U.S. Federal Reserve Chairwoman Janet L. Yellen told the House Financial Services Committee on Tuesday, that the central bank may push forward with increasing interest rates from near-zero levels later this year, contingent on a few variables being met.
Delivering her semi-annual report in front of Congress, Yellen said that the Fed may hike interest rates before inflation increases, provided that price appreciation speeds up and the job market continues improving. Yellen said in prepared remarks that the Fed would want inflation move closer to its annual threshold of 2 percent “over the medium term” before the central bank pushes on with any rate hike. When asked to clarify the language she used, Yellen explained that Fed decision makers believe inflation will be at 1.7 percent to 2 percent by the end of 2016, or an increase from calendar 2015’s end-of-year forecast of 1 percent to 1.6 percent.
There were a lot of tense moments during the Fed Chair’s hearing, as House Republicans persistently grilled Yellen, pushing for a more hands-on approach to how it oversees the central bank’s activities. “During the most successful periods of our Fed’s history, the central bank appeared to follow a clear rule, methodology or monetary policy convention,” said Financial Services Committee Jeb Hensarling (R-Tex.) at the hearing. “Today, however, it favors a more unpredictable and somewhat amorphous forward guidance, which creates uncertainty.”
In response, Yellen fired back, saying that she is not in favor of any legislation that would require the Fed to make any interest rate increases purely contingent on inflation statistics and other economic trends. “I don’t believe the Fed should chain itself to any mechanical rule,” she postulated, saying that such “mechanical rules” typically “would not take into account a wide range of factors that impact the performance over time of the economy.” Hensarling was quoted as saying that Yellen had flip-flopped on previous statements claiming she could back his proposal, but Yellen replied that she has always been against such a plan.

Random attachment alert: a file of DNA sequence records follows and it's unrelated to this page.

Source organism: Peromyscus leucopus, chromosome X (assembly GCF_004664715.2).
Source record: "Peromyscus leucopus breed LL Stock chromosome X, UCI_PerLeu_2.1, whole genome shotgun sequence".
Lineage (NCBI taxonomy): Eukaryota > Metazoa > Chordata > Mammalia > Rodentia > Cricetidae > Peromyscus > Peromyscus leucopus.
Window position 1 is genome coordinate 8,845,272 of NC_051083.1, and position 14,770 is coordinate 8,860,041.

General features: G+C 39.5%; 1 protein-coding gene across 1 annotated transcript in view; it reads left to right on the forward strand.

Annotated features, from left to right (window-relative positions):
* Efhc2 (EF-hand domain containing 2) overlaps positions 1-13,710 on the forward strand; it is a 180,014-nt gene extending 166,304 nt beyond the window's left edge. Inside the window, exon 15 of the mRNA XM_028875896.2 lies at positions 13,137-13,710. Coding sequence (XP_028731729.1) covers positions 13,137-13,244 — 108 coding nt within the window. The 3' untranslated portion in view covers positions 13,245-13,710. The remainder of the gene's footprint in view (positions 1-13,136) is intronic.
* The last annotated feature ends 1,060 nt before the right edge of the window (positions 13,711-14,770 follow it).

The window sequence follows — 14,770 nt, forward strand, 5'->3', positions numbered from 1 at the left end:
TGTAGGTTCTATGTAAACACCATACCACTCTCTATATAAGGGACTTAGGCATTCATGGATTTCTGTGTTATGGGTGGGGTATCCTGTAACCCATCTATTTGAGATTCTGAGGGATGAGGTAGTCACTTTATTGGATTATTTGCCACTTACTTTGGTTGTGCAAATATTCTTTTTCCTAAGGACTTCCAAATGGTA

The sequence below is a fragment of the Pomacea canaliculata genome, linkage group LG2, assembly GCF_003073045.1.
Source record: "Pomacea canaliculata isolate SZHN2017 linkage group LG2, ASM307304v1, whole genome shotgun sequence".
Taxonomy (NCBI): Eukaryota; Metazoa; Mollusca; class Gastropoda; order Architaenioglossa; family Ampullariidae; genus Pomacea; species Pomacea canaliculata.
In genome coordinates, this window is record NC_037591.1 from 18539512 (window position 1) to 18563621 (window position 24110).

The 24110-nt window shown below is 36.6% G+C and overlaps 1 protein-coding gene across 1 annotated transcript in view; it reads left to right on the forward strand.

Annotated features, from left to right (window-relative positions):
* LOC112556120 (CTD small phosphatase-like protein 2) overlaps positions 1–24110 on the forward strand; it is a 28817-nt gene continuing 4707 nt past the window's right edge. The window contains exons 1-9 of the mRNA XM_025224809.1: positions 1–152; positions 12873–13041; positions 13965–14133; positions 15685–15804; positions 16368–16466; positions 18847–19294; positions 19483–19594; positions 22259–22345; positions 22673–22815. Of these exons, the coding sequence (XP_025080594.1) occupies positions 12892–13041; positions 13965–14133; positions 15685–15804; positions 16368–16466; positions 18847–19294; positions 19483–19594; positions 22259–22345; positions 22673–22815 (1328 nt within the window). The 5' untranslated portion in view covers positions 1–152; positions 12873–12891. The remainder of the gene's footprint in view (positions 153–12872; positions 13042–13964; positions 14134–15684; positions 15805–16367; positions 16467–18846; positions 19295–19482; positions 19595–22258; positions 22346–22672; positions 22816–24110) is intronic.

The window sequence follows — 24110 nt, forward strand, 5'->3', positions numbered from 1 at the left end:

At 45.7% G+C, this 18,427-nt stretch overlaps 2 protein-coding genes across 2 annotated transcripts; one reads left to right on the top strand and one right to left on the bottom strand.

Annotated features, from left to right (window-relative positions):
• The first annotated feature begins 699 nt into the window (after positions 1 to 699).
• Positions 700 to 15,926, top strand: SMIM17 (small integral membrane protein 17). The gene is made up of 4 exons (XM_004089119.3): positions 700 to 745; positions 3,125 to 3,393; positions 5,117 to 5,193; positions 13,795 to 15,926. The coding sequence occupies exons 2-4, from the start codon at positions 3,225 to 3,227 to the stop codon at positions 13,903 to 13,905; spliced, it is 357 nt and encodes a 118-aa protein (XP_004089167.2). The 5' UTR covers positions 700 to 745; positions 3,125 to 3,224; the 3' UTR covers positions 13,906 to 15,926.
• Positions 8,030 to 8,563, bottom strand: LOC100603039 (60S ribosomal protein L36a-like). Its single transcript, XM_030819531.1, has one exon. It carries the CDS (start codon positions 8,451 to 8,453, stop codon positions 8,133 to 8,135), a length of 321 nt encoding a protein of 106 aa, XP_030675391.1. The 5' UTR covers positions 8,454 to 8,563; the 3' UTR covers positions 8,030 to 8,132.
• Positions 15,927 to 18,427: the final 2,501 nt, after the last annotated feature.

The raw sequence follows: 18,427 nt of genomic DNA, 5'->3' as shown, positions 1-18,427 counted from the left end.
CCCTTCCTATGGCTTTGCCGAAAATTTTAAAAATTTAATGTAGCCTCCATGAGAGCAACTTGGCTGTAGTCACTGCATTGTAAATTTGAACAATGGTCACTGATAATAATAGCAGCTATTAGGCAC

In 2014, Representatives William P. Huizenga (R-Mich.) and Ernest S. (Scott) Garrett (R-N.J.) introduced a bill that would require the Fed to follow strict monetary policy stipulations. These Republicans and others have not been happy with how the Fed decides on interest rates in private and without any insight from the Congress. They also insist that the Fed has kept overnight rates at near-zero for much longer than anticipated. However, the bill still allows the Fed to backtrack on any established rule, provided it sufficiently explains to Congress the reasons it is doing so.
With regards to employment statistics, Yellen said in her testimony that the U.S. labor market “has been improving along many dimensions.” She pointed out how the unemployment rate has dropped from 10 percent during the throes of the global recession in 2009 to a more manageable 5.7 percent as of last month. Further, she added that the number of long-term unemployed individuals has “declined substantially,” and there are also less part-time workers who would rather work at a full-time job. Yellen also acknowledged that there is still “room for further improvement,” as there are still many Americans who do not actively look for jobs and wage growth remains slow.
The majority of economists and financial strategists predict that the Fed will increase overnight interest rates, which have been at near-zero since late 2008, by June 2015 at the earliest.